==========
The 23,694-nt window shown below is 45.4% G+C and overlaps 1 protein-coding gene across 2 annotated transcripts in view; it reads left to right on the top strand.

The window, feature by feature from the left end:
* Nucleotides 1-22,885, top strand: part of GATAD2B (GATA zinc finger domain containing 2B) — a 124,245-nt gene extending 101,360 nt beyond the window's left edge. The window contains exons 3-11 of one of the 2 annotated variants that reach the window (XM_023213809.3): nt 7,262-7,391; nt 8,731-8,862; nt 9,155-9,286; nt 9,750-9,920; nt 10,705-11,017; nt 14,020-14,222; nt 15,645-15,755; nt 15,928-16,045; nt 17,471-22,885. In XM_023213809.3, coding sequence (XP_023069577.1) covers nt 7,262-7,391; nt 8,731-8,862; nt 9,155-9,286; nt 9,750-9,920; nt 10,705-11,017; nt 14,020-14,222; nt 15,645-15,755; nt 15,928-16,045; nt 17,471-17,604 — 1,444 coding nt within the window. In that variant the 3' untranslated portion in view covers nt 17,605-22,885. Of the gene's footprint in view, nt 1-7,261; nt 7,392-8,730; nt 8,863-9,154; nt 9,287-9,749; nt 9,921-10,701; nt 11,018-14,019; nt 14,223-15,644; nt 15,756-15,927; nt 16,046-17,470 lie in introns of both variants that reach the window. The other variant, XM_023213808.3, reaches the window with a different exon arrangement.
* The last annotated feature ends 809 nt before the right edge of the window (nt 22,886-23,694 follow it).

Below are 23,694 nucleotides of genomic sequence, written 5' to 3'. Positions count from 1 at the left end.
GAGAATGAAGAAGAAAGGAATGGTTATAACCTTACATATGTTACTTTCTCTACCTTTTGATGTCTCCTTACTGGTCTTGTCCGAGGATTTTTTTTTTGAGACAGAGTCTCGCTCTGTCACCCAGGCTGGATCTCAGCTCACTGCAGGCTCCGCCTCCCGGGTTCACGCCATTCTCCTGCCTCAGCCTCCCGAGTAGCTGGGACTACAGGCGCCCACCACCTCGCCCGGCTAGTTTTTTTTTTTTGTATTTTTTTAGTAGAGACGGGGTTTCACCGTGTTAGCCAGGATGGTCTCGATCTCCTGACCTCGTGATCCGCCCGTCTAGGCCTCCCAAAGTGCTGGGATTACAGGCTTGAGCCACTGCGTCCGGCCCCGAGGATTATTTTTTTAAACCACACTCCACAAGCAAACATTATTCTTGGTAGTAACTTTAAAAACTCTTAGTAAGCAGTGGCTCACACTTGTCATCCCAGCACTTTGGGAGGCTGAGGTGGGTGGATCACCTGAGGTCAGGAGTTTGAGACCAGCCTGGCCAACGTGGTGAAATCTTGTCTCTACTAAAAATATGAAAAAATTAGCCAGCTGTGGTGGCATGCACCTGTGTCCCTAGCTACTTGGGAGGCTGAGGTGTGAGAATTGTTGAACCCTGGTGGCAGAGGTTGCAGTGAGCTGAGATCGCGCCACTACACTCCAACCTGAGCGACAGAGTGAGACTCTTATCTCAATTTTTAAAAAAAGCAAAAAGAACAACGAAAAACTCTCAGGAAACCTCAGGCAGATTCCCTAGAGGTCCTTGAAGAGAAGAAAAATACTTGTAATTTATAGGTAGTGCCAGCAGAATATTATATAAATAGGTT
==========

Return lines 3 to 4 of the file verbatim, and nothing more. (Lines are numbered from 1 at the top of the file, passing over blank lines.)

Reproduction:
* Nucleotides 1-22,885, top strand: part of GATAD2B (GATA zinc finger domain containing 2B) — a 124,245-nt gene extending 101,360 nt beyond the window's left edge. The window contains exons 3-11 of one of the 2 annotated variants that reach the window (XM_023213809.3): nt 7,262-7,391; nt 8,731-8,862; nt 9,155-9,286; nt 9,750-9,920; nt 10,705-11,017; nt 14,020-14,222; nt 15,645-15,755; nt 15,928-16,045; nt 17,471-22,885. In XM_023213809.3, coding sequence (XP_023069577.1) covers nt 7,262-7,391; nt 8,731-8,862; nt 9,155-9,286; nt 9,750-9,920; nt 10,705-11,017; nt 14,020-14,222; nt 15,645-15,755; nt 15,928-16,045; nt 17,471-17,604 — 1,444 coding nt within the window. In that variant the 3' untranslated portion in view covers nt 17,605-22,885. Of the gene's footprint in view, nt 1-7,261; nt 7,392-8,730; nt 8,863-9,154; nt 9,287-9,749; nt 9,921-10,701; nt 11,018-14,019; nt 14,223-15,644; nt 15,756-15,927; nt 16,046-17,470 lie in introns of both variants that reach the window. The other variant, XM_023213808.3, reaches the window with a different exon arrangement.
* The last annotated feature ends 809 nt before the right edge of the window (nt 22,886-23,694 follow it).